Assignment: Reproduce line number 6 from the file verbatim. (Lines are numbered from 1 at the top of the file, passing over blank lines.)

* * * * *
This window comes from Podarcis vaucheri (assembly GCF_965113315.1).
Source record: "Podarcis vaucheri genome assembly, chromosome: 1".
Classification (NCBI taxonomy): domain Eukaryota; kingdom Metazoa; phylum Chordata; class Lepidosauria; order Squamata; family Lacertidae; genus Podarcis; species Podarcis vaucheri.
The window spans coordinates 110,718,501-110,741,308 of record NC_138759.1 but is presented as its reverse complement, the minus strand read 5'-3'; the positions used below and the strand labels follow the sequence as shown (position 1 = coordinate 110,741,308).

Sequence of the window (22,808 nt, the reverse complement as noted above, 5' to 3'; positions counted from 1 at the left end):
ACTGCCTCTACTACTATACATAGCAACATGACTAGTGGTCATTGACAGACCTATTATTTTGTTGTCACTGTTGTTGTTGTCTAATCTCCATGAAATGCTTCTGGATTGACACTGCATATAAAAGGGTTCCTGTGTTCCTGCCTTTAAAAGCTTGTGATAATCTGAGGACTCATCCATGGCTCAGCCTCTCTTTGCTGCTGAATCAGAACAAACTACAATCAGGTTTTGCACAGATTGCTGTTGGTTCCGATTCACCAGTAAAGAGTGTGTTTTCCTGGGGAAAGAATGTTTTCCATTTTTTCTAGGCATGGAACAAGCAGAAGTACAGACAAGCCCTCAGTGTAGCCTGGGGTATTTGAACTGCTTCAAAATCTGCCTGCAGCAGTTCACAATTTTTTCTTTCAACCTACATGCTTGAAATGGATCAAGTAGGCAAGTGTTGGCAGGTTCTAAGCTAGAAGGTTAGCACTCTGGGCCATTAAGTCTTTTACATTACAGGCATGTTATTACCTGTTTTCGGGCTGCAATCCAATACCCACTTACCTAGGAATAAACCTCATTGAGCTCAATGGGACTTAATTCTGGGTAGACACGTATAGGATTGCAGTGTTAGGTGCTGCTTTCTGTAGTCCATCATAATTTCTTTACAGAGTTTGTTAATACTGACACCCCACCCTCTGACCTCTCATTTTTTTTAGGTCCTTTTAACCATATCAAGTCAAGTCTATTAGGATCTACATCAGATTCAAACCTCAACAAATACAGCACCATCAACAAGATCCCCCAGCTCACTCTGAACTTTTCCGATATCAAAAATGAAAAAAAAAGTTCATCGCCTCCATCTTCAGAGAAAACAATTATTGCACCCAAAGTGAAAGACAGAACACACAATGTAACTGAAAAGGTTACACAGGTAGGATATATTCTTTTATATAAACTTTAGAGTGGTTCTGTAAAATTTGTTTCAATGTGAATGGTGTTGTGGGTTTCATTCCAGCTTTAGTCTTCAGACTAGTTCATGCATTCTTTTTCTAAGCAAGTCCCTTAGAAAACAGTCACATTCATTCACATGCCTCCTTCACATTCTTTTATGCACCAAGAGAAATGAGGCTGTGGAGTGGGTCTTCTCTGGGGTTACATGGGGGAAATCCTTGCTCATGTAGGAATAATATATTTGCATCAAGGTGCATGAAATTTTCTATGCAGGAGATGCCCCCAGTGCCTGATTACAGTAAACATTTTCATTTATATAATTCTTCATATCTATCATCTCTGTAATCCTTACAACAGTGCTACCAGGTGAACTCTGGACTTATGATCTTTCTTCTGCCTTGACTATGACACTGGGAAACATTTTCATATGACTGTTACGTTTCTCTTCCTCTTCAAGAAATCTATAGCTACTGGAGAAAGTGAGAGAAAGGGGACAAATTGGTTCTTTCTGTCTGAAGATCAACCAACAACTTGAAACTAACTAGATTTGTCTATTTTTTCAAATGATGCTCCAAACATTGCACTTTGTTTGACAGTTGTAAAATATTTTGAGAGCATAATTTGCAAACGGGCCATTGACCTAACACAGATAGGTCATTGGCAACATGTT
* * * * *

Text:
ACTGCCTCTACTACTATACATAGCAACATGACTAGTGGTCATTGACAGACCTATTATTTTGTTGTCACTGTTGTTGTTGTCTAATCTCCATGAAATGCTTCTGGATTGACACTGCATATAAAAGGGTTCCTGTGTTCCTGCCTTTAAAAGCTTGTGATAATCTGAGGACTCATCCATGGCTCAGCCTCTCTTTGCTGCTGAATCAGAACAAACTACAATCAGGTTTTGCACAGATTGCTGTTGGTTCCGATTCACCAGTAAAGAGTGTGTTTTCCTGGGGAAAGAATGTTTTCCATTTTTTCTAGGCATGGAACAAGCAGAAGTACAGACAAGCCCTCAGTGTAGCCTGGGGTATTTGAACTGCTTCAAAATCTGCCTGCAGCAGTTCACAATTTTTTCTTTCAACCTACATGCTTGAAATGGATCAAGTAGGCAAGTGTTGGCAGGTTCTAAGCTAGAAGGTTAGCACTCTGGGCCATTAAGTCTTTTACATTACAGGCATGTTATTACCTGTTTTCGGGCTGCAATCCAATACCCACTTACCTAGGAATAAACCTCATTGAGCTCAATGGGACTTAATTCTGGGTAGACACGTATAGGATTGCAGTGTTAGGTGCTGCTTTCTGTAGTCCATCATAATTTCTTTACAGAGTTTGTTAATACTGACACCCCACCCTCTGACCTCTCATTTTTTTTAGGTCCTTTTAACCATATCAAGTCAAGTCTATTAGGATCTACATCAGATTCAAACCTCAACAAATACAGCACCATCAACAAGATCCCCCAGCTCACTCTGAACTTTTCCGATATCAAAAATGAAAAAAAAAGTTCATCGCCTCCATCTTCAGAGAAAACAATTATTGCACCCAAAGTGAAAGACAGAACACACAATGTAACTGAAAAGGTTACACAGGTAGGATATATTCTTTTATATAAACTTTAGAGTGGTTCTGTAAAATTTGTTTCAATGTGAATGGTGTTGTGGGTTTCATTCCAGCTTTAGTCTTCAGACTAGTTCATGCATTCTTTTTCTAAGCAAGTCCCTTAGAAAACAGTCACATTCATTCACATGCCTCCTTCACATTCTTTTATGCACCAAGAGAAATGAGGCTGTGGAGTGGGTCTTCTCTGGGGTTACATGGGGGAAATCCTTGCTCATGTAGGAATAATATATTTGCATCAAGGTGCATGAAATTTTCTATGCAGGAGATGCCCCCAGTGCCTGATTACAGTAAACATTTTCATTTATATAATTCTTCATATCTATCATCTCTGTAATCCTTACAACAGTGCTACCAGGTGAACTCTGGACTTATGATCTTTCTTCTGCCTTGACTATGACACTGGGAAACATTTTCATATGACTGTTACGTTTCTCTTCCTCTTCAAGAAATCTATAGCTACTGGAGAAAGTGAGAGAAAGGGGACAAATTGGTTCTTTCTGTCTGAAGATCAACCAACAACTTGAAACTAACTAGATTTGTCTATTTTTTCAAATGATGCTCCAAACATTGCACTTTGTTTGACAGTTGTAAAATATTTTGAGAGCATAATTTGCAAACGGGCCATTGACCTAACACAGATAGGTCATTGGCAACATGTT